My sister always loved scrambled eggs.  I loved hers, which turned out just the right texture and turned out white for some reason even though she included the yolk.  But more scrambled eggs have a texture that reminds me of uncooked egg white for some reason, so I typically avoid them.  Same issue with omelettes.  I love the tastes, but most omelettes are too runny for my liking.  But when I make my own on rare occasions, I can get the texture right.

When I was first on my own and was in an apartment with a stove, I started making myself fried egg sandwiches.  I had had them a few times as a kid, but seldom.  I had no idea how to make them, so I just fudged it.  And succeeded.  They aren't hard to make.  Fry an egg, same way as over easy, but break the yolk at the beginning.  I fry it in olive oil because I love olive oil.  I fry it on one side, flip it over, sprinkle it with salt and pepper, and sometimes tarragon, flip it over again, more salt, pepper, tarragon, flip it again.  I don't toast the bread because I like it soft.  Take two slices, spread mayonnaise on each, toss the fried egg onto out side, flip the other side over, and eat.  Takes less than five minutes to make, and I can eat it moving around the house if I want.  Fast, cheap, easy, delicious, and simple breakfast.

When I was older, I decided to make banana bread.  I'm bad at following recipes, and baking is a bit hard without one, so I looked at ten or fifteen recipes online and determined I could make it with five simple steps: put everything into a bowl, mix it up, pour it into pans, cook, remove from pans.  Simple.  I go the proportions down in an easy math formula my brain could handle and I could easily reduce or increase.  For every two bananas, four cups of flour, two eggs, two teaspoons of baking soda, a half teaspoons of salt, a half cup of sugar, one stick of butter.  Worked great and turned out delicious.  I made it every Thursday evening for a while, then ate it and shared it in between.  I typically made three small loafs and two pans of muffins.  And two bananas are two cups, so if you use another wet fruit or vegetable, you can use the same proportions.  I made strawberry bread one week, apricot bread another, and a mixed berry bread one week.  Of course, this is at 7220 feet above sea level.  It might not work the same lower.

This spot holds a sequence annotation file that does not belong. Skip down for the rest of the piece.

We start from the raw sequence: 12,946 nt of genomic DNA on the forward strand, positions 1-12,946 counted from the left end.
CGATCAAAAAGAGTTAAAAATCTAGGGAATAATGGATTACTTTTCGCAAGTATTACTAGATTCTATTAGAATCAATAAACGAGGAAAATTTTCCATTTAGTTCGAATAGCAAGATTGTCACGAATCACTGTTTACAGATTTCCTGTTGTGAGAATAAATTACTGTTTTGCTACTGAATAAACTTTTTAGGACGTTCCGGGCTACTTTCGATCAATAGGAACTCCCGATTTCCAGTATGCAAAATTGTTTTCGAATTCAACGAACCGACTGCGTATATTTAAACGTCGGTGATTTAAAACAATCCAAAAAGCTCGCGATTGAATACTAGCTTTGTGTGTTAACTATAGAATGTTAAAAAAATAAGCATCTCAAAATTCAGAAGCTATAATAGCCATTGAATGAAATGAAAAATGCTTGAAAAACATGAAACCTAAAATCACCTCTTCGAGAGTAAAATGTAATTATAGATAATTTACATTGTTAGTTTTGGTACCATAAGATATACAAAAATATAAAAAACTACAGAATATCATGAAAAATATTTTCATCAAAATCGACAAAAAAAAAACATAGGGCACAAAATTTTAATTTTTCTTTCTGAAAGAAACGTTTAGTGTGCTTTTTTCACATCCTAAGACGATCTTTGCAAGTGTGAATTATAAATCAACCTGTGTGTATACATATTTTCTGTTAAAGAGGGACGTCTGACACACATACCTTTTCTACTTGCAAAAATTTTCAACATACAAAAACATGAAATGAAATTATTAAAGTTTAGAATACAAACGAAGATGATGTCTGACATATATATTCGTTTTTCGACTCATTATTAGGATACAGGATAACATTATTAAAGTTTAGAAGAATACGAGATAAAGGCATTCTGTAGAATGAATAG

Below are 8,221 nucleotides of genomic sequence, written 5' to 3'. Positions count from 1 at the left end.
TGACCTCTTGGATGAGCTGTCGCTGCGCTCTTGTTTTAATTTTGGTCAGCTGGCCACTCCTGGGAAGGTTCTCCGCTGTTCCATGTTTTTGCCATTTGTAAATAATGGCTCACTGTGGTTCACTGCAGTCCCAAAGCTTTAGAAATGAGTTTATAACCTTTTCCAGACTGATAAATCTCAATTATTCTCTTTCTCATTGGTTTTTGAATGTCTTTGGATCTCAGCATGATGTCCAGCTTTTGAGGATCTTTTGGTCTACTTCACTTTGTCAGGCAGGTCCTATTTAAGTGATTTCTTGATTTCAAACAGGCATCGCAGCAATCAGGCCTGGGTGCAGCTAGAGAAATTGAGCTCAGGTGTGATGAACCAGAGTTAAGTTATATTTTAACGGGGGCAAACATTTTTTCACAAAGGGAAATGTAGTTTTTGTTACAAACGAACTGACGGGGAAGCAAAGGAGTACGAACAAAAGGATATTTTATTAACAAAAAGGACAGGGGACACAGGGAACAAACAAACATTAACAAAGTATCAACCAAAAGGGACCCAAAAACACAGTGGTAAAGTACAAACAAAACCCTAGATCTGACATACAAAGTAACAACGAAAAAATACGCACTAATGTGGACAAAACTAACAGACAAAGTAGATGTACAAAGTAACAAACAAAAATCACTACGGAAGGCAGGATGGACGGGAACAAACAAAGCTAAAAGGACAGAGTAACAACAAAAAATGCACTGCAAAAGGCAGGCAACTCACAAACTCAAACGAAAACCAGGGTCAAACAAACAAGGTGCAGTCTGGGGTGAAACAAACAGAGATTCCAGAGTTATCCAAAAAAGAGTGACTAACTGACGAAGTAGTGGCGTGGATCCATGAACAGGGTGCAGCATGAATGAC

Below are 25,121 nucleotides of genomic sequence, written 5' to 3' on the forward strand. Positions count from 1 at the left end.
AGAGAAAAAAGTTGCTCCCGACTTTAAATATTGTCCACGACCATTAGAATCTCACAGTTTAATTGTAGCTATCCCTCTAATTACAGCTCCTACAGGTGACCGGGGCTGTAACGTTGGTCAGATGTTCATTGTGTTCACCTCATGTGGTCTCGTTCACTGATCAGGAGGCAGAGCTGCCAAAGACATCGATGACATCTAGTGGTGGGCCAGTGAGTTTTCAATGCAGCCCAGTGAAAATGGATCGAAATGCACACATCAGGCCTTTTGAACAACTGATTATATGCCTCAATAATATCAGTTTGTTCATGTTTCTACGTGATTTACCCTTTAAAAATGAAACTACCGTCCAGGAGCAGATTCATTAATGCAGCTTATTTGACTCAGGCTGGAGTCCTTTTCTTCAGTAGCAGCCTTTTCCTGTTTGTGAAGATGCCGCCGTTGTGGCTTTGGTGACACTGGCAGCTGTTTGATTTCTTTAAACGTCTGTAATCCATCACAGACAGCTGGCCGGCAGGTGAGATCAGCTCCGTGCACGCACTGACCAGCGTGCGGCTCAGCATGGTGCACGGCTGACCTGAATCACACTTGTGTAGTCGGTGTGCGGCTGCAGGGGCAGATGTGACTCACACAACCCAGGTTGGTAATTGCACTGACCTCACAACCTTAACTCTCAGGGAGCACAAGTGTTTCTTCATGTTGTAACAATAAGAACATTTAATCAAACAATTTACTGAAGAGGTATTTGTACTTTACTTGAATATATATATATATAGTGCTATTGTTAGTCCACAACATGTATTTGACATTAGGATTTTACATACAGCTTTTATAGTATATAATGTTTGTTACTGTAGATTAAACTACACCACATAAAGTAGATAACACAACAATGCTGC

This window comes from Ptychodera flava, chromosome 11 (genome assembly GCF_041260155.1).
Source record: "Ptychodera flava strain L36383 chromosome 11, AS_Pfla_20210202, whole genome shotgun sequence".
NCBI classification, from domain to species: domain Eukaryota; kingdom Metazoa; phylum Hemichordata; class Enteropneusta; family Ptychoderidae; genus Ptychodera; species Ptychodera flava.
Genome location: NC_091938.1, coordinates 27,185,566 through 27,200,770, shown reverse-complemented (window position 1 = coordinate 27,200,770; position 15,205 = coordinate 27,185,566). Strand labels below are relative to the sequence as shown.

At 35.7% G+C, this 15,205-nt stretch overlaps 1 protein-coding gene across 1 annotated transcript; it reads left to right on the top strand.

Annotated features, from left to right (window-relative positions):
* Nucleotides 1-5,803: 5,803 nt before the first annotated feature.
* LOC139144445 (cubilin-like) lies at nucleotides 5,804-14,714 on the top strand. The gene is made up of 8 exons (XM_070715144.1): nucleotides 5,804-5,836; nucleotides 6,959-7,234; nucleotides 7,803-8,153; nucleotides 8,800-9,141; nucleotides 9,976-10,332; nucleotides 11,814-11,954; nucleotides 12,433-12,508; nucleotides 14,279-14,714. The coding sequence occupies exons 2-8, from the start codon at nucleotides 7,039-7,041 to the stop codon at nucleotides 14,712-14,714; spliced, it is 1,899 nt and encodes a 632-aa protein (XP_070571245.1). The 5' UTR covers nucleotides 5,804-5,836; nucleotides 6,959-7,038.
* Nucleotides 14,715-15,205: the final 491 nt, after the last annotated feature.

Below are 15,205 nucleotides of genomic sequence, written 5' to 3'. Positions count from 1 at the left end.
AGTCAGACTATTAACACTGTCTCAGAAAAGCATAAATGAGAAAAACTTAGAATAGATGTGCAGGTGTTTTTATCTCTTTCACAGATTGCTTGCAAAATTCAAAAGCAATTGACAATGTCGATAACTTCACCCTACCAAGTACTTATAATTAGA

One meal my mom made once in a while growing up was creamed eggs on toast.  I loved it, but never thought of it when I was thinking of things to make.  When I thought about it, I thought it would be difficult, so never looked it up.  I was getting eggs for fried egg sandwiches last week and it crossed my mind, so I looked up a recipe on my phone.  It was very simple and was all things I was going to buy anyway, so I decided to give it a shot.  First step, soft boil the eggs.  You put them in a sauce pan, cover them with water, raise it to a boil, immediately take it off the burner and heat, cover it, and let it sit in the hot water for ten minutes (at my elevation anyway).  Once it's sat for ten minutes, drain the water, run them under cold water to cool them and/or let them sit to cool.  I found one egg per slice of toast to be perfect.  Two eggs and two pieces of toast is the right size breakfast for me for creamed eggs on toast.  After the eggs arfe cool, peel them, making sure you get all the shell, then cut them up with a shark kitchen knife.  You want small pieces.  They will be kind of crumbly in a moist type of way.  Probably about quarter inch pieces is good.  Now melt butter in the sauce pan.  The recipe called for one teaspoon per egg, but I used on tablespoon for two eggs, which is three teaspoons.  I melt it at 4 on my stove settings.  High is 10.  Once it's melted, add two teaspoons of flour (one teaspoon per egg) in a mound in the middle, then pour 2/3 cups of milk (1/3 cup per egg) over it.  I use whole milk.  I then mix it all together into a sauce with a wooden spoon, raise the temperature to the 7 setting, and wait for it to reach a boil, stirring it a lot.  I then dump the eggs in, sprinkle in probably three shakes of a salt shaker and sprinkle in pepper enough to look the way I think it should look.  I stir it all, let it cook for a minute or two, then pull it off the burner onto another one, and set that on low to keep it warm.  I then toast two pieces (or however many) of wheat bread on a cookie sheet in the oven, with the oven on high broil.  Once it's fairly dark brown, I pull it out and pour the creamed eggs over them, and eat.  Very yummy.

There are no ends to the ways to cook and prepare eggs, and they truly are magical.

~Bethany